Another common assertion: climate skepticism and belief in evolution--both of which represent views of about 50% of US population--are signs of science illiteracy. Not true in the case of climate-change skepticism. And come to think of it, not true in case of disbelief in evoluition either.

They are also both presented as signs of hostility to or rejection of the authority of science. But that's also false.

Well, as I said, why those two beliefs get paired in popular discourse is a hard question!

Maybe others will offer additional hypotheses. I hope they also have either evidence to support them or ideas about how to test them.

January 30, 2014 | Registered CommenterDan Kahan


You are referring to the prefatory note in the Report, correct?

All the vaccine-related items used in both the survey and experiment are reproduced in Appendix 3. The Appendix also indicates how survey participants responded to the items.

You can get a sense of what other data were collected from the discussion of the various analyses.

The experimental stimulus is also reproduced (Appendix 2).

If you have conjectures, and ideas about how to test them with the data set--fire away, and your proposal will be considered for inclusion in this site's wildly popular feature, "WSMD? JA!" (surely you've heard of it?)

You can also send me an email, as indicated in the prefatory note.

January 30, 2014 | Registered CommenterDan Kahan

Dan -

Did you really mean this: "Another common assertion: climate skepticism and belief in evolution--both of which represent views of about 50% of US population--are signs of science illiteracy. "

Or did you mean to say "Another common assertion: climate change skepticism and [DIS]-belief in evolution--both of which represent views of about 50% of the population--are signs of science illiteracy"

As for Brian's comment - is it not true that climate "skepticism" and believe in creationism (of the YEC-type) is somewhat associated - but that the evidence shows that cultural/political/social identification is probably a better explanation of causality than being "anti-" or "pro-" science?

January 30, 2014 | Unregistered CommenterJoshua

Dan -

As for your comment:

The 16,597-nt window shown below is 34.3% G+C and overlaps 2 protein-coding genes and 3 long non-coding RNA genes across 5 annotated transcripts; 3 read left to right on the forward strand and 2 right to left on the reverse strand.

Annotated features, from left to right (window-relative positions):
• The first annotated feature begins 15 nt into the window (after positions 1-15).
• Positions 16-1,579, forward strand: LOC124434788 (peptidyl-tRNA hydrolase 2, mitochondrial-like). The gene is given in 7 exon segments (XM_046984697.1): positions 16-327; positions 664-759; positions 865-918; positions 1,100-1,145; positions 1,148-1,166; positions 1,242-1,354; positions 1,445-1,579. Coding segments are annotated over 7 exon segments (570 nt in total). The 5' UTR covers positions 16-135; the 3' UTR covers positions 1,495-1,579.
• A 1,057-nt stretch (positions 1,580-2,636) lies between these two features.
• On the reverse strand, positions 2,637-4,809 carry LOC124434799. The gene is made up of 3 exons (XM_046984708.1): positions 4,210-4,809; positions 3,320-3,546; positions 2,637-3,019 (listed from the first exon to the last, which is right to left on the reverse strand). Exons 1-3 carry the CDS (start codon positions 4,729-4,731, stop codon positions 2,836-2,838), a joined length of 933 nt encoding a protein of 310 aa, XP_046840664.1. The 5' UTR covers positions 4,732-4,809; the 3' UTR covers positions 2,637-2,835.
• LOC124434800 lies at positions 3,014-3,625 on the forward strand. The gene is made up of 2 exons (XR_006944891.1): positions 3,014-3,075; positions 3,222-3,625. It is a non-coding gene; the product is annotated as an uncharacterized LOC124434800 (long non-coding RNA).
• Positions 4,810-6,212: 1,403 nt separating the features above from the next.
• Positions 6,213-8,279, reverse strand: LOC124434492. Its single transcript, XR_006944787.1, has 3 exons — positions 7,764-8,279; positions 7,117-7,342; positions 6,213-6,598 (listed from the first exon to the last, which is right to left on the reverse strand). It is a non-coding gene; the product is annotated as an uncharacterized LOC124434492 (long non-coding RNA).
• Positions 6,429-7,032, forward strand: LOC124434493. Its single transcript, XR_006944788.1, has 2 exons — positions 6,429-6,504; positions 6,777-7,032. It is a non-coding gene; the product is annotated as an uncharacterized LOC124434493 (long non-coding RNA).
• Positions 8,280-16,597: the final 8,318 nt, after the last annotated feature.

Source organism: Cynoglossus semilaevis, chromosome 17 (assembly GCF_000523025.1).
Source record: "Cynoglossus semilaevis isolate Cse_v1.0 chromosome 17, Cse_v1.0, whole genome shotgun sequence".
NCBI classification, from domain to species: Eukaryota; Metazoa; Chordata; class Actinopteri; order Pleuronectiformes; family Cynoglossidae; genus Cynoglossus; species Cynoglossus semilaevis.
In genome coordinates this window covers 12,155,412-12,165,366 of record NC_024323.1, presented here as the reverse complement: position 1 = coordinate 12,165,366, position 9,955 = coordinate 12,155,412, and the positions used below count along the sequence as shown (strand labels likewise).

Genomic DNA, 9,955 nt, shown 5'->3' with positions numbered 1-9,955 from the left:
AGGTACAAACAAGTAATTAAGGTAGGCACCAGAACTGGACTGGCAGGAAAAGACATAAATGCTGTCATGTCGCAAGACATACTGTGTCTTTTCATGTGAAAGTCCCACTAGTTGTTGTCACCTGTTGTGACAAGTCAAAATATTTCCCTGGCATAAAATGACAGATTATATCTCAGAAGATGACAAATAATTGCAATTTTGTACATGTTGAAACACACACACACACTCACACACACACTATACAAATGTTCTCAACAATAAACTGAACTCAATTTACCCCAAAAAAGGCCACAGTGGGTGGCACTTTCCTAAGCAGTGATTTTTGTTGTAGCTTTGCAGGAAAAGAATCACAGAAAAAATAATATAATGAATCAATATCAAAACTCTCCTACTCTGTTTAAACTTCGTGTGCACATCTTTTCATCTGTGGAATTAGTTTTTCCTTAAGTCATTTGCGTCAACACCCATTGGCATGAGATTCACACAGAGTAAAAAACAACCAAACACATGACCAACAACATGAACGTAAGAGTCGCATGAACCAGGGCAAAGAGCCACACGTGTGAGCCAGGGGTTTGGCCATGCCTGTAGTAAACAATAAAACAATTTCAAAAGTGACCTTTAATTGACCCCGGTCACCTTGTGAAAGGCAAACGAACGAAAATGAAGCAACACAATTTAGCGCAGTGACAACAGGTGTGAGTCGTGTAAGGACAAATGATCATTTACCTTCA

"Well, as I said, why those two beliefs get paired in popular discourse is a hard question! "

Doesn't seem to me that it's too hard a question to answer. It seems to me that one of the reasons they get paired (that is, climate change "skepticism" and disbelief in godless evolution, or YEC beliefs, or I would guess even ID), is because there is something of an association. It seems that another reason is that it fits nicely with an identity-protection narrative among those who disagree with those beliefs.

Perhaps the better question is not why they get paired, but why the explanation is, so often, a mistaken belief about scientific literacy. But even there, it seems to me, the answer to that question is fairly obvious also.

January 30, 2014 | Unregistered CommenterJoshua

I guess that should be ".....or I would guess even belief in ID)......

January 30, 2014 | Unregistered CommenterJoshua

@Joshua-- thanks, did mean "DISbelief in evolution . . ."

How would you test your hypotheses?

January 30, 2014 | Unregistered Commenterdmk38

1. The worldview story was on my mind because there's a new review paper on this from the Cardiff crowd.

2. There's a slight muddle in your 30% and 18% numbers. They are the wrong way round either in the graph or in the text.

3. Relating to Brian's question, I think there's a phenomenon of "enemy equating". Is there an official term for this in social science or psychology? The argument goes as follows:
"I hate Xs. I hate Ys. Therefore all Xs are Ys".

January 31, 2014 | Unregistered CommenterPaul Matthews


2. Thanks! Wrong in figure. I corrected it.

1. I've seen the Cardiff paper. But do you think they take position that (a) "worldviews" account for all systematic & practically important variance in risk perception or that (b) the test for the influence of worldviews is the existence of practically important variance among individuals who differ in them?

I don't believe either (a) or (b). But if I were going to be an extremist, I would jettison only (a).